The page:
Find us on Facebook
- Bad Authentication data.
Yup, We’ve Archived It!
I am always a fan of meat that has been cooked low and slow. This Cajun Pulled Pork recipe is one of my favorites and I know you’ll love it as much as I do! It requires a little bit of preparation at the beginning, but is practically fool-proof and will produce a meat that is tender, juicy, and tasty. Another bonus of this pulled pork recipe is that it makes A LOT. If you are a food prepper (and I hope you are!), you will love the number of meals you can make with this recipe. Pulled pork can be used in a variety of ways.
The best cut of meat to use for pulled pork is either a “pork shoulder” or “pork butt”. These two terms are used interchangeably. Specifically, Boston Butt, is the most common cut used for pulled pork. The cut comes from the upper part of the shoulder/front leg (not the rear!) and oftentimes still contains the blade bone.
This time around, I chose to use a Cajun seasoning instead of my usual sea salt dry rub. I also wanted to make the pork butt extra juicy so I chose to put the meat in a brine the day before I actually cooked it. Now if you have never brined before, you are missing out on some flavorful meat. The process is rather easy, but just takes some planning.
The chemistry behind brining is actually pretty simple. Meat already contains salt water. When meat is immersed into a liquid that contains a higher salt concentration, the brine sinks into the meat. Any flavoring added to the brine will be absorbed into the meat with the saltwater mixture. Because the meat is now loaded with extra moisture it will stay that way as it cooks. Cool, right?
Keep in mind that you can improvise with whatever flavorings and spices that you like. The ingredients and recipes listed below are all Paleo-approved. If you buy anything from the grocery store that is already mixed, read the nutrition label and make sure no additional naughty things have been added…companies like to do that!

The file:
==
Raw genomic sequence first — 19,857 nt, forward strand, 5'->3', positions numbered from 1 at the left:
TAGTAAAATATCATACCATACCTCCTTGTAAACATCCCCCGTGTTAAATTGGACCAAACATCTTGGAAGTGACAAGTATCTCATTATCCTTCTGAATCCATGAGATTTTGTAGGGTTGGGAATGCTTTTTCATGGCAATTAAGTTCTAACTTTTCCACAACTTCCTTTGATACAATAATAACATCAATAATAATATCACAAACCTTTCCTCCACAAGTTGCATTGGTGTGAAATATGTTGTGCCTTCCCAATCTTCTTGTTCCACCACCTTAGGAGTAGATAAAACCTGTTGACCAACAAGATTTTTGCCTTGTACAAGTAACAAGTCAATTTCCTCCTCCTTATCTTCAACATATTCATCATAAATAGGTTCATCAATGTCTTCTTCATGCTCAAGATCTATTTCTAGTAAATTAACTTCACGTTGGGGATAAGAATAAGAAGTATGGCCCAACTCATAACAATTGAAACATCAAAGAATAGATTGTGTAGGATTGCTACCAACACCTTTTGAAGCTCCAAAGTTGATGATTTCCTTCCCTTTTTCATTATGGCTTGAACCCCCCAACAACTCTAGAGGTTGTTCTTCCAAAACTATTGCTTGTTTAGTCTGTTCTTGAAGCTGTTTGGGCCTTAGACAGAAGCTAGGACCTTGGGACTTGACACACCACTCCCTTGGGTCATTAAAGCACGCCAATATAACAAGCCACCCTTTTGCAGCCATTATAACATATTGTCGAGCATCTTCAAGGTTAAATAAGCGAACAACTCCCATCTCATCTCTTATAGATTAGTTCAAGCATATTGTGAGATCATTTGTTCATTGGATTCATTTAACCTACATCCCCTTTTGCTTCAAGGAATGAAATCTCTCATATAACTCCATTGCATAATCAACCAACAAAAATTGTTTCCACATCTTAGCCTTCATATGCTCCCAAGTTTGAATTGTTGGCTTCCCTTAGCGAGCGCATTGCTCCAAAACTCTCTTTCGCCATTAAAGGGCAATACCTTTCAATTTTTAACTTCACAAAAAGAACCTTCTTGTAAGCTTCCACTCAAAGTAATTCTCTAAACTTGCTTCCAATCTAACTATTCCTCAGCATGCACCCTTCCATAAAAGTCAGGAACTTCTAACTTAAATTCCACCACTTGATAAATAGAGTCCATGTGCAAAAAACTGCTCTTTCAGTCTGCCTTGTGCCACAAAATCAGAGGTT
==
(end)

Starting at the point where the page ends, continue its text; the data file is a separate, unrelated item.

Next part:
With whatever flavorings and spices you use, the process of cooking the pork butt remains the same. This particular recipe calls for a roaster oven. You can use your regular oven or if you have a meat smoker, by all means, use that! I hope you enjoy this one.
Makes: 1/4 cup
2 tsp. sea salt
2 tsp. garlic powder
2.5 tsp. paprika
1 tsp. ground black pepper
1 tsp. onion powder
1-2 tsp. cayenne pepper (depending on how spicy you like it!)
1 tsp. oregano
1 tsp. thyme
1/2 tsp. red pepper flakes
In a small bowl, add and stir all ingredients until thoroughly mixed.
1/2 cup sea salt
1/2 cup Coconut Palm Sugar (a great Paleo-approved substitute for brown sugar)
2 qts cold water
3 Tbsp. “Cajun Spice Dry Rub”
In a large container (I used a rectangular tupperware that has an air-tight lid), add and stir all ingredients until thoroughly mixed.
Large Tupperware with Air-Tight Lid (for brining purposes)
Large Roaster Oven or Crock Pot (you may use your oven or meat smoker as well)
5-7 lbs Bone-In Pork Butt
Brine Solution for Pulled Pork (recipe above)
1/4 Cup Cajun-Style Dry Rub for Pulled Pork
24 Hours before you plan on cooking the pork: Make the brine solution and pour into large tupperware. Place pulled pork in brine solution and make sure it is completely immersed. Refrigerate overnight.
8-10 Hours before you plan on eating the pork: Set roaster oven on LOW (around 215 degrees). Take the pork out of the brine solution and place in the roaster oven. Cover the pork shoulder with Cajun-Style Dry Rub and massage it in well. Place lid on roaster oven and allow pork to cook for 8-10 hours.
TIP: For pulled pork that is fork- tender and easily falls off the bone, allow the internal temperature of the meat to reach 180 degrees F.
I love to used pulled pork in a variety of ways. You can add it to your morning scrambled eggs, make some street tacos like the recipe HERE, or simply mix it with some vegetables for a quick go-to meal.
What are your favorite ways to use pulled pork? List any comments or questions below!